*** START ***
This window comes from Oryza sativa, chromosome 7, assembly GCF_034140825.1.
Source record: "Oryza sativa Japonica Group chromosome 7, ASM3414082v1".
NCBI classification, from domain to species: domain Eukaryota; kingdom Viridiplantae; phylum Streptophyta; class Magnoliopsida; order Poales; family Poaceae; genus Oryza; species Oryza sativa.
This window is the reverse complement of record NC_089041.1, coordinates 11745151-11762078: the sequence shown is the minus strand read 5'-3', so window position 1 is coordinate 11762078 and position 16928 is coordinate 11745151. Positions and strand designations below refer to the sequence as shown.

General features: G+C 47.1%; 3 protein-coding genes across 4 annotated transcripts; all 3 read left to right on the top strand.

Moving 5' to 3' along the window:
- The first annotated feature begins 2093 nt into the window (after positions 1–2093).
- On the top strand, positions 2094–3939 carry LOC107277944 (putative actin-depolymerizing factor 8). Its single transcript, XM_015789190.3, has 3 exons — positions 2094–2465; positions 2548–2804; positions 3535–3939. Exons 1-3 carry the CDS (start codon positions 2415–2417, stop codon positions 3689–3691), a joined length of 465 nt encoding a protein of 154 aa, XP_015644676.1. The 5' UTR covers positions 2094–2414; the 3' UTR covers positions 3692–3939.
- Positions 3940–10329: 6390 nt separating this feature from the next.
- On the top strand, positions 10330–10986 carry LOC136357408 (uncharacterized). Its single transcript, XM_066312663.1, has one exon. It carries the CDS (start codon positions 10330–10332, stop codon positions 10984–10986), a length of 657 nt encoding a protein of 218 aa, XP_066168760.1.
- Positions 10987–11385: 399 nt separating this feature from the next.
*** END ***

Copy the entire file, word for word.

This window comes from Oryza sativa, chromosome 7, assembly GCF_034140825.1.
Source record: "Oryza sativa Japonica Group chromosome 7, ASM3414082v1".
NCBI classification, from domain to species: domain Eukaryota; kingdom Viridiplantae; phylum Streptophyta; class Magnoliopsida; order Poales; family Poaceae; genus Oryza; species Oryza sativa.
This window is the reverse complement of record NC_089041.1, coordinates 11745151-11762078: the sequence shown is the minus strand read 5'-3', so window position 1 is coordinate 11762078 and position 16928 is coordinate 11745151. Positions and strand designations below refer to the sequence as shown.

General features: G+C 47.1%; 3 protein-coding genes across 4 annotated transcripts; all 3 read left to right on the top strand.

Moving 5' to 3' along the window:
- The first annotated feature begins 2093 nt into the window (after positions 1–2093).
- On the top strand, positions 2094–3939 carry LOC107277944 (putative actin-depolymerizing factor 8). Its single transcript, XM_015789190.3, has 3 exons — positions 2094–2465; positions 2548–2804; positions 3535–3939. Exons 1-3 carry the CDS (start codon positions 2415–2417, stop codon positions 3689–3691), a joined length of 465 nt encoding a protein of 154 aa, XP_015644676.1. The 5' UTR covers positions 2094–2414; the 3' UTR covers positions 3692–3939.
- Positions 3940–10329: 6390 nt separating this feature from the next.
- On the top strand, positions 10330–10986 carry LOC136357408 (uncharacterized). Its single transcript, XM_066312663.1, has one exon. It carries the CDS (start codon positions 10330–10332, stop codon positions 10984–10986), a length of 657 nt encoding a protein of 218 aa, XP_066168760.1.
- Positions 10987–11385: 399 nt separating this feature from the next.